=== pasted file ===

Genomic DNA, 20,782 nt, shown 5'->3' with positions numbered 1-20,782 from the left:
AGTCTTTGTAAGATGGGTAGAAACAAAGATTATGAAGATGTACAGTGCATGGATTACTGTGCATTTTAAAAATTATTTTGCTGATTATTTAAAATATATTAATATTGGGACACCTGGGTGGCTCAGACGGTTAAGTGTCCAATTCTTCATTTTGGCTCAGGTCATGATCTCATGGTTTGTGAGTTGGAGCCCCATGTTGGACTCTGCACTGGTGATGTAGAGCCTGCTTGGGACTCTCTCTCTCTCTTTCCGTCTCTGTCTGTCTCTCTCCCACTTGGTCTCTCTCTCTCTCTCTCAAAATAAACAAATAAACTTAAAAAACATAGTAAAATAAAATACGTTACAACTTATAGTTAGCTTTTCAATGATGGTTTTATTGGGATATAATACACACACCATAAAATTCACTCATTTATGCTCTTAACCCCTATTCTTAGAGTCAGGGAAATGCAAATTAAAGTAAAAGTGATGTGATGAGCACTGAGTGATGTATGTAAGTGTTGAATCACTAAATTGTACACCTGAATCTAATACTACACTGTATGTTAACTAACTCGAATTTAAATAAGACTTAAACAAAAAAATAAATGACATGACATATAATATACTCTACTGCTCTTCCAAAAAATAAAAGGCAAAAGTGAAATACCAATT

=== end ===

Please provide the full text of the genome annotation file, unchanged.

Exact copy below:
Genomic DNA, 20,782 nt, shown 5'->3' with positions numbered 1-20,782 from the left:
AGTCTTTGTAAGATGGGTAGAAACAAAGATTATGAAGATGTACAGTGCATGGATTACTGTGCATTTTAAAAATTATTTTGCTGATTATTTAAAATATATTAATATTGGGACACCTGGGTGGCTCAGACGGTTAAGTGTCCAATTCTTCATTTTGGCTCAGGTCATGATCTCATGGTTTGTGAGTTGGAGCCCCATGTTGGACTCTGCACTGGTGATGTAGAGCCTGCTTGGGACTCTCTCTCTCTCTTTCCGTCTCTGTCTGTCTCTCTCCCACTTGGTCTCTCTCTCTCTCTCTCAAAATAAACAAATAAACTTAAAAAACATAGTAAAATAAAATACGTTACAACTTATAGTTAGCTTTTCAATGATGGTTTTATTGGGATATAATACACACACCATAAAATTCACTCATTTATGCTCTTAACCCCTATTCTTAGAGTCAGGGAAATGCAAATTAAAGTAAAAGTGATGTGATGAGCACTGAGTGATGTATGTAAGTGTTGAATCACTAAATTGTACACCTGAATCTAATACTACACTGTATGTTAACTAACTCGAATTTAAATAAGACTTAAACAAAAAAATAAATGACATGACATATAATATACTCTACTGCTCTTCCAAAAAATAAAAGGCAAAAGTGAAATACCAATT